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USA v. Raul and Paqul Romero, 05-3294 and 05-3681.   A grand jury in the returned an 18-count superseding indictment charging narcotics violations against seven individuals including Raul and Ricardo Romero.   The government alleged that Raul Romero was a drug dealer in the organization while Ricardo Romero was a drug courier.

Raul Romero pled guilty to one count of possession of cocaine with intent to distribute in violation of 21 U.S.C. § 841(a)(1), and was sentenced to 130 months’ imprisonment. Ricardo Romero was found guilty by a jury of one count of conspiring to distribute cocaine in violation of 21 U.S.C. § 846, one count of possession of five grams or more of cocaine base with intent to distribute in violation of 21 U.S.C. § 841(a)(1), and possession of cocaine with intent to distribute in violation of 21 U.S.C. § 841(a)(1). The district court sentenced Ricardo Romero to a term of 151 months’ imprisonment.

On appeal, Raul and Paqul Romero argue that the district court erred when it found that he was responsible for 2.5 kilograms of cocaine

Although Booker has transformed the Guidelines from binding to advisory, the “district court remains oblig[ated] to consult the Guidelines.” United States v. Garner, 454 F.3d 743, 747 (7th Cir. 2006).  This obligation requires the district court to have “a correct understanding of [the Guidelines’] application to the defendant’s conduct.” United States v. Avila, 465 F.3d 796 (7th Cir. 2006). Consequently at sentencing, the “district [court] must resolve [factual disputes], determine relevant conduct by a preponderance of the evidence, and apply the appropriate sentenc[ing] enhancements in order to compute the advisory [G]uidelines Sentenc[ing] range.” United States v. Robinson, 435 F.3d 699, 701 (7th Cir. 2006).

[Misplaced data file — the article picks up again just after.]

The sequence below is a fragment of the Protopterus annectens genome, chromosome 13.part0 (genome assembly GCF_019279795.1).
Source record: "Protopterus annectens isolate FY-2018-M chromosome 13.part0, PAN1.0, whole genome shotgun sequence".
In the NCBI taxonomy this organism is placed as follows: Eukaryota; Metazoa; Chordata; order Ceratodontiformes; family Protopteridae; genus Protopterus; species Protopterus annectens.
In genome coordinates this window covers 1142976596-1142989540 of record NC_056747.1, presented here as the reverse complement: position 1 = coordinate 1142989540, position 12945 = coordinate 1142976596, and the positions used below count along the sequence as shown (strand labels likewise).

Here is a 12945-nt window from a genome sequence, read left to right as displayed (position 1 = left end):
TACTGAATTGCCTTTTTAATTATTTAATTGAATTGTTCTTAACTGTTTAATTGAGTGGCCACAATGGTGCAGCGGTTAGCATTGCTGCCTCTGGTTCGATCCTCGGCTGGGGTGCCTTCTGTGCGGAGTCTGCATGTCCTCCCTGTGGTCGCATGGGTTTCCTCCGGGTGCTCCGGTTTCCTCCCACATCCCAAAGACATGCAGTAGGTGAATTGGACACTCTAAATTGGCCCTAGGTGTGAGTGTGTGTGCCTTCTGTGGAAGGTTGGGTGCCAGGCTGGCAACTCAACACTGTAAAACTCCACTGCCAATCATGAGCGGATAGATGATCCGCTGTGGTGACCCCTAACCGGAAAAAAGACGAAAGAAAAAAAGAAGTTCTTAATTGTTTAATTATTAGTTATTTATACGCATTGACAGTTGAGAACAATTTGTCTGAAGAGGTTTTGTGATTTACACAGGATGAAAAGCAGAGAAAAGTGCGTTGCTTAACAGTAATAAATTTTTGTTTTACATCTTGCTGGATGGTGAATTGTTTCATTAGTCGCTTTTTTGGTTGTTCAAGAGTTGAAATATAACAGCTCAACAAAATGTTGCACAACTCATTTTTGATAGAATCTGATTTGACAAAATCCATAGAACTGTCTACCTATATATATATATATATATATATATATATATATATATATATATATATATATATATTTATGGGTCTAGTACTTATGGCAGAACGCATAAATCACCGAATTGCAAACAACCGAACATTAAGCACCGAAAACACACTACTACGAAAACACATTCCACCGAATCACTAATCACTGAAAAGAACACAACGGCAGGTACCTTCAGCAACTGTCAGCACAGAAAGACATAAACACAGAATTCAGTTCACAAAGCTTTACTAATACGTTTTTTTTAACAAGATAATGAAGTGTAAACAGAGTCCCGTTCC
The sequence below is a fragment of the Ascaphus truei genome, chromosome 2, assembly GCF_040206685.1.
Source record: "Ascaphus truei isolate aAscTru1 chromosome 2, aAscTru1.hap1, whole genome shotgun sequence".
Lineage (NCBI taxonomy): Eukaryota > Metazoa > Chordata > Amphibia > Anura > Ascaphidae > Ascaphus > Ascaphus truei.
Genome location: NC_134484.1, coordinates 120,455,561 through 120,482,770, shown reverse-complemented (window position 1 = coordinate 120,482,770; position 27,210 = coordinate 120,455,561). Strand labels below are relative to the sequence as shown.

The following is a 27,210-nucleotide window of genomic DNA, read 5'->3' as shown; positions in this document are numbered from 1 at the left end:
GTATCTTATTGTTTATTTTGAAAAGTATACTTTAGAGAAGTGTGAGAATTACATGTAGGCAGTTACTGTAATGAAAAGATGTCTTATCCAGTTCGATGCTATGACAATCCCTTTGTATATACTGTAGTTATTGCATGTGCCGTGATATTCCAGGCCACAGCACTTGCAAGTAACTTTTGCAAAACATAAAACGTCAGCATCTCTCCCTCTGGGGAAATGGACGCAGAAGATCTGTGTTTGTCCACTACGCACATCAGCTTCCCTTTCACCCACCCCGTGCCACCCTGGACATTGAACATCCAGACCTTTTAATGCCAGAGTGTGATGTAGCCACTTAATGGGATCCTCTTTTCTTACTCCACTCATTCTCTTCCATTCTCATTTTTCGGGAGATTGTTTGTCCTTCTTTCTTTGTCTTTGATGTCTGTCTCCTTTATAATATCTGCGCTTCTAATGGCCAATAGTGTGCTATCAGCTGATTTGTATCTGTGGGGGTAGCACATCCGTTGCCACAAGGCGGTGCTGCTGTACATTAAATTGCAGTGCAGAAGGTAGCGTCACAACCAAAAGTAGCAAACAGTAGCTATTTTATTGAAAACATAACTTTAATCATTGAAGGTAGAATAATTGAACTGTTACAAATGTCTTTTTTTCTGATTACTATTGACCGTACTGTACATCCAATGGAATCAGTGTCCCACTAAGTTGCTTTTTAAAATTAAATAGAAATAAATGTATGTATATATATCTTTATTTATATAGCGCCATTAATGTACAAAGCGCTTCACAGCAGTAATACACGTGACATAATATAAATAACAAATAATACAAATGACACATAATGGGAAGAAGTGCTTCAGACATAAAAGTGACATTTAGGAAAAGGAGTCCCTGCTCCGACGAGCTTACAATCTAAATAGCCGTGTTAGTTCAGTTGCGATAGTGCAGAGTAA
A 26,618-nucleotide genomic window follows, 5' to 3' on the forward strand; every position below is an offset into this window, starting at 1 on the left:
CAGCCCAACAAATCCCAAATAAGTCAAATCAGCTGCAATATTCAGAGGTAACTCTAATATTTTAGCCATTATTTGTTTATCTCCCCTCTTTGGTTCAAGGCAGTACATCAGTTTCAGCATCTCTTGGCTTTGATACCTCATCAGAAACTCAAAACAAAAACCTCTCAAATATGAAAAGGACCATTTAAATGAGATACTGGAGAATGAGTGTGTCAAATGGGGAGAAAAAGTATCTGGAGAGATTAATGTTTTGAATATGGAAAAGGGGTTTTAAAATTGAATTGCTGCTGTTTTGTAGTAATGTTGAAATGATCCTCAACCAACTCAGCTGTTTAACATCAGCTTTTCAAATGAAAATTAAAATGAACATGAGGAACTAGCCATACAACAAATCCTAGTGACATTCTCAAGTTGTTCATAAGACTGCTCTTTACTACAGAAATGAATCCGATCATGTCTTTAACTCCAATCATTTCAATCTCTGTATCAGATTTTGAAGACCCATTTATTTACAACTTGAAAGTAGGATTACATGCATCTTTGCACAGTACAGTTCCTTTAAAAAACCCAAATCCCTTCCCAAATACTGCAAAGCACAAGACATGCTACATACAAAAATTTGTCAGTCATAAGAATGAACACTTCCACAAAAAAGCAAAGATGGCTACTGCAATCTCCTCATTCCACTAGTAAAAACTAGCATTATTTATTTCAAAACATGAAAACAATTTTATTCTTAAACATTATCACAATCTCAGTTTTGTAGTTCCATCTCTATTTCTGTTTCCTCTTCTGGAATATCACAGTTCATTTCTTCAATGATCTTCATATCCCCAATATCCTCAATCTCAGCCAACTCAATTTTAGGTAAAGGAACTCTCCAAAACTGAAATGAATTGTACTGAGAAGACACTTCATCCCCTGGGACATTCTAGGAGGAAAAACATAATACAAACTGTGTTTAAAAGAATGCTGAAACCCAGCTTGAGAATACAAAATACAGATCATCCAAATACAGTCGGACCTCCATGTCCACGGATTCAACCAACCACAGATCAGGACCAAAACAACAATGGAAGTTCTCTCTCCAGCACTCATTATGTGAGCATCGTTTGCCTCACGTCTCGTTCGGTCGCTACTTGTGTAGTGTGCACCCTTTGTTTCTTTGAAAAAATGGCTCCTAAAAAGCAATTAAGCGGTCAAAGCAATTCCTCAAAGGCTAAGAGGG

“The [district] court’s sentenc[ing] determinations [as to factual disputes] must be based on reliable evidence, not speculation or unfounded allegations.” United States v. Noble, 246 F.3d 946, 951 (7th Cir. 2001). The defendant’s “due process right to be sentenced on the basis of accurate information . . . is generally satisfied when the facts in question are found by a preponderance of the evidence using information that has a sufficient indicia of reliability to support its probable accuracy.” United States v. Lister, 432 F.3d 754, 762 (7th Cir. 2005).

“The [G]uidelines instruct district courts to calculate sentences based on types and quantities of drugs not specified in the counts of conviction but that were ‘part of the same course of conduct or common scheme or plan’ as the convicted offenses.” United States v. Arroyo, 406 F.3d 881, 888-89 (7th Cir. 2005).  “Two or more offenses are part of a common scheme or plan when they are substantially connected to each other by at least one common factor, such as common victims, common accomplices, common purpose, or similar modus operandi.” United States v. Sumner, 265 F.3d 532, 540 (7th Cir. 2001).